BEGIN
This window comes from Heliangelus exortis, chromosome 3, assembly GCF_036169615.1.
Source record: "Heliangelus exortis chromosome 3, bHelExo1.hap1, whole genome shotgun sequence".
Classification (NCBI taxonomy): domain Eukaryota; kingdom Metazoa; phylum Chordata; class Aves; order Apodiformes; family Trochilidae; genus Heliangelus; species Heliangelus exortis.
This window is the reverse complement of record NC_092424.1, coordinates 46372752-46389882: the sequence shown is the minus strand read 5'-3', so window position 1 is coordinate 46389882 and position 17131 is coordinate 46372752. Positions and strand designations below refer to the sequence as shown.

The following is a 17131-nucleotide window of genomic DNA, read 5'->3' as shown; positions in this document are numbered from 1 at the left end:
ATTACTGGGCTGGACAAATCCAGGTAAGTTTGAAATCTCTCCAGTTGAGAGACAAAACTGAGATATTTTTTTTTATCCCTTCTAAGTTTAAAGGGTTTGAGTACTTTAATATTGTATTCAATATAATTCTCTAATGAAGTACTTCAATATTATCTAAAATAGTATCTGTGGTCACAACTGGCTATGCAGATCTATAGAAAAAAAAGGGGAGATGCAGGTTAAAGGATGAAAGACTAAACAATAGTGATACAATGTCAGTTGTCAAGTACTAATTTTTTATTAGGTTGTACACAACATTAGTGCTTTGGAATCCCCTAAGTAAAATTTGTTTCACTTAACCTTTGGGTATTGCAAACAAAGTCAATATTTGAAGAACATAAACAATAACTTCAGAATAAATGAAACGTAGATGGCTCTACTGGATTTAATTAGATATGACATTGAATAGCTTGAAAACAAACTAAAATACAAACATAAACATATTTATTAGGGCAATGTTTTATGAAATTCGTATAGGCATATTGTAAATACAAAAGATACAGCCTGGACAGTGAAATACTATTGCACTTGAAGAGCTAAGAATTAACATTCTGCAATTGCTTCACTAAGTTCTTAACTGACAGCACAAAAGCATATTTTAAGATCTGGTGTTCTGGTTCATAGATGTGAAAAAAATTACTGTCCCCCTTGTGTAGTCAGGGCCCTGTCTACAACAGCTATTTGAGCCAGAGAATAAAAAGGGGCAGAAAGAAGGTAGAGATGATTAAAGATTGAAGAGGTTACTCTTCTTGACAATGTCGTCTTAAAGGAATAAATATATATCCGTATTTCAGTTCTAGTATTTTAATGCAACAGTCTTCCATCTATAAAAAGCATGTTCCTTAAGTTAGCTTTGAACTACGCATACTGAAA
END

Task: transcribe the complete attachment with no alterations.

This window comes from Heliangelus exortis, chromosome 3, assembly GCF_036169615.1.
Source record: "Heliangelus exortis chromosome 3, bHelExo1.hap1, whole genome shotgun sequence".
Classification (NCBI taxonomy): domain Eukaryota; kingdom Metazoa; phylum Chordata; class Aves; order Apodiformes; family Trochilidae; genus Heliangelus; species Heliangelus exortis.
This window is the reverse complement of record NC_092424.1, coordinates 46372752-46389882: the sequence shown is the minus strand read 5'-3', so window position 1 is coordinate 46389882 and position 17131 is coordinate 46372752. Positions and strand designations below refer to the sequence as shown.

The following is a 17131-nucleotide window of genomic DNA, read 5'->3' as shown; positions in this document are numbered from 1 at the left end:
ATTACTGGGCTGGACAAATCCAGGTAAGTTTGAAATCTCTCCAGTTGAGAGACAAAACTGAGATATTTTTTTTTATCCCTTCTAAGTTTAAAGGGTTTGAGTACTTTAATATTGTATTCAATATAATTCTCTAATGAAGTACTTCAATATTATCTAAAATAGTATCTGTGGTCACAACTGGCTATGCAGATCTATAGAAAAAAAAGGGGAGATGCAGGTTAAAGGATGAAAGACTAAACAATAGTGATACAATGTCAGTTGTCAAGTACTAATTTTTTATTAGGTTGTACACAACATTAGTGCTTTGGAATCCCCTAAGTAAAATTTGTTTCACTTAACCTTTGGGTATTGCAAACAAAGTCAATATTTGAAGAACATAAACAATAACTTCAGAATAAATGAAACGTAGATGGCTCTACTGGATTTAATTAGATATGACATTGAATAGCTTGAAAACAAACTAAAATACAAACATAAACATATTTATTAGGGCAATGTTTTATGAAATTCGTATAGGCATATTGTAAATACAAAAGATACAGCCTGGACAGTGAAATACTATTGCACTTGAAGAGCTAAGAATTAACATTCTGCAATTGCTTCACTAAGTTCTTAACTGACAGCACAAAAGCATATTTTAAGATCTGGTGTTCTGGTTCATAGATGTGAAAAAAATTACTGTCCCCCTTGTGTAGTCAGGGCCCTGTCTACAACAGCTATTTGAGCCAGAGAATAAAAAGGGGCAGAAAGAAGGTAGAGATGATTAAAGATTGAAGAGGTTACTCTTCTTGACAATGTCGTCTTAAAGGAATAAATATATATCCGTATTTCAGTTCTAGTATTTTAATGCAACAGTCTTCCATCTATAAAAAGCATGTTCCTTAAGTTAGCTTTGAACTACGCATACTGAAA